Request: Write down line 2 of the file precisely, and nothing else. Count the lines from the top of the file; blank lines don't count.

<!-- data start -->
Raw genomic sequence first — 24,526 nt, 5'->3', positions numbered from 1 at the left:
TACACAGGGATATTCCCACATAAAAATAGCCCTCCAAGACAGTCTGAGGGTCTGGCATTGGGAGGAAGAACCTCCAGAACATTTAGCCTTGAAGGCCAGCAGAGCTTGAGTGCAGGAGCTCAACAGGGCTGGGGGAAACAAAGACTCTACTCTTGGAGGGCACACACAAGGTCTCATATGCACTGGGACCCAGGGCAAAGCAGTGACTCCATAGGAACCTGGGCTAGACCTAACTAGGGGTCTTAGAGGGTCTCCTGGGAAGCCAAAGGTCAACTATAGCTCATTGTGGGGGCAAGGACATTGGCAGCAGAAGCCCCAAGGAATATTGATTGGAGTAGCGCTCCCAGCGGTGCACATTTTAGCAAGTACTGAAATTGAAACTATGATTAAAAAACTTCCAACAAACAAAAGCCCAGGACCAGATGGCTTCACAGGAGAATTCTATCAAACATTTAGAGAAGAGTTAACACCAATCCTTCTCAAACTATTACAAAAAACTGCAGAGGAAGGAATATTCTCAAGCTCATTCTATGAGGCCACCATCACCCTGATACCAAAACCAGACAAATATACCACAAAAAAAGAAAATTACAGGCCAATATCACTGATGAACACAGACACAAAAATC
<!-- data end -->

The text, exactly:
TACACAGGGATATTCCCACATAAAAATAGCCCTCCAAGACAGTCTGAGGGTCTGGCATTGGGAGGAAGAACCTCCAGAACATTTAGCCTTGAAGGCCAGCAGAGCTTGAGTGCAGGAGCTCAACAGGGCTGGGGGAAACAAAGACTCTACTCTTGGAGGGCACACACAAGGTCTCATATGCACTGGGACCCAGGGCAAAGCAGTGACTCCATAGGAACCTGGGCTAGACCTAACTAGGGGTCTTAGAGGGTCTCCTGGGAAGCCAAAGGTCAACTATAGCTCATTGTGGGGGCAAGGACATTGGCAGCAGAAGCCCCAAGGAATATTGATTGGAGTAGCGCTCCCAGCGGTGCACATTTTAGCAAGTACTGAAATTGAAACTATGATTAAAAAACTTCCAACAAACAAAAGCCCAGGACCAGATGGCTTCACAGGAGAATTCTATCAAACATTTAGAGAAGAGTTAACACCAATCCTTCTCAAACTATTACAAAAAACTGCAGAGGAAGGAATATTCTCAAGCTCATTCTATGAGGCCACCATCACCCTGATACCAAAACCAGACAAATATACCACAAAAAAAGAAAATTACAGGCCAATATCACTGATGAACACAGACACAAAAATC